New Stephen King books really are quite reliable. Once per November, and once per spring, which may or may not reliably be March-or-April, as somehow I’m less used to those and they always catch me by surprise. But not the November ones, and thusly I have consumed Full Dark, No Stars, which is a set of novellas. Unusually[1], the stories have a unifying theme. Well, three out of the four do, and the odd man out differs in shortness as well as lack of cohesiveness with its brethren and sistren. And that story was only okay, though I will say in its defense that any time King trots out an iteration of his dark-souled Monty Hall stand-in, I’ll at least enjoy those scenes.

Anyway, though, the other three stories, concerning a pre-Dust-Bowl farmer, a mystery series author, and a coin collector’s wife, each of them is dark indeed, if perhaps not always as dark as the title would indicate, and they have a lot of common threads. Not, thankfully, the prop of possibly demonic rats that I spent a little time expecting. But misogyny, the penance of confession, and bloody vengeance? Those in spades. I also want to claim justice, but that one is murkier. (Revenge is the crossover point to our odd story as well, if you were hoping there’d be something there.) As is ever the case with King, there’s not a lot to spoil, because he but rarely writes stories with twists, and quite frequently he reveals the destination in the first few paragraphs. But he’s still my hands-down favorite for documenting the winding paths that normal people, who he manages to flesh out into reality with often only a few deft strokes of the brush, will take into or back out of the valley of the shadow of death; or, most often, into and back out.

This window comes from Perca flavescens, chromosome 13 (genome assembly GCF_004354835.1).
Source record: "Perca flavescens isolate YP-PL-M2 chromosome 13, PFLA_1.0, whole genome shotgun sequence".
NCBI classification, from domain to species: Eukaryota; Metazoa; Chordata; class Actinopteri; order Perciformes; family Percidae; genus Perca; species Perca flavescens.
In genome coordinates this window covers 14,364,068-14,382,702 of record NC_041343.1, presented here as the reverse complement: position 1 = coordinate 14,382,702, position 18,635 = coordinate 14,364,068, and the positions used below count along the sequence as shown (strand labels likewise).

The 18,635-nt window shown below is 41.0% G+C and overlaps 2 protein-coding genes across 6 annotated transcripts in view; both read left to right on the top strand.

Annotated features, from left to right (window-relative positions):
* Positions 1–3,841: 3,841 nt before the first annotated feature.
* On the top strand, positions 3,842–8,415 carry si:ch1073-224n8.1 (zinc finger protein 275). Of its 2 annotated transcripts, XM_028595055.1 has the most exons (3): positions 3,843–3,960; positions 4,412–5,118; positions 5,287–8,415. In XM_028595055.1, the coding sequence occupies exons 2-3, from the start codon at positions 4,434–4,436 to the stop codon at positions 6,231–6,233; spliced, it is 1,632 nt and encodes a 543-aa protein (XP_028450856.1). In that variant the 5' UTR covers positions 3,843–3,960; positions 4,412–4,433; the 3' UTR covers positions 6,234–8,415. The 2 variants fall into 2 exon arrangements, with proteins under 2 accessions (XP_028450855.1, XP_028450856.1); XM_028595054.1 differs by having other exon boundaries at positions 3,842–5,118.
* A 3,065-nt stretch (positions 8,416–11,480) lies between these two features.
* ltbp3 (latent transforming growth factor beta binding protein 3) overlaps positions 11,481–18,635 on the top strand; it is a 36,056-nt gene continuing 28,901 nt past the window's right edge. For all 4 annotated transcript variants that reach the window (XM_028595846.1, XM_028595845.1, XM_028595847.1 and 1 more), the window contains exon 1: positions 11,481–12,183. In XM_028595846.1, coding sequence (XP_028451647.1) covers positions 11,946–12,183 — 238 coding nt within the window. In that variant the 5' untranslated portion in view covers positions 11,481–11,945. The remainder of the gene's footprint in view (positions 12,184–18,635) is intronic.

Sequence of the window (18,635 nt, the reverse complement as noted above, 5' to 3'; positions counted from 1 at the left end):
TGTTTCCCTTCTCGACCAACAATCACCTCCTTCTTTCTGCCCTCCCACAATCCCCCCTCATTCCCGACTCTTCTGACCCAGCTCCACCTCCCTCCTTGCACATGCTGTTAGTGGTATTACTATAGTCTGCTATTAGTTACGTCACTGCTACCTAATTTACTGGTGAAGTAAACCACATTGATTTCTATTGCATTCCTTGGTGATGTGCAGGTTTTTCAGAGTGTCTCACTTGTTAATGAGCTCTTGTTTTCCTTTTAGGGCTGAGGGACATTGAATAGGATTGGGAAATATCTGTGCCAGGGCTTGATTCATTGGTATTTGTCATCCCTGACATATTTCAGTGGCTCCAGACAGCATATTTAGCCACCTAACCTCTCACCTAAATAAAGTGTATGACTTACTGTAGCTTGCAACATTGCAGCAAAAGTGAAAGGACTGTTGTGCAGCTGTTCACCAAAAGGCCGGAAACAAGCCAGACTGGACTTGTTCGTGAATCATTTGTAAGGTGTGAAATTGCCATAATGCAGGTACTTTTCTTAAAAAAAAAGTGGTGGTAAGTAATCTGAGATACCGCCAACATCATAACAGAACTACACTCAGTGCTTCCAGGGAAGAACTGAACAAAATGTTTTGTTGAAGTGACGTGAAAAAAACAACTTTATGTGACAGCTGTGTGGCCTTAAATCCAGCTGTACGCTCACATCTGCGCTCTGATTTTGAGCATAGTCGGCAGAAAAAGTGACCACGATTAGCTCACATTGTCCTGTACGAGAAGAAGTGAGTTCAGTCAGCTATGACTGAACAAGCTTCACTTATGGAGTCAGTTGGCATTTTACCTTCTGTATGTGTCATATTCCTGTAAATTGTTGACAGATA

[1] It is always of course possible that there are buried themes in each such collection, and these are just closer to the surface and easier to find, or that I’ve gotten better at it in the intervening years. The former is the more likely of the two, unless I was right about it not being usual in the first place.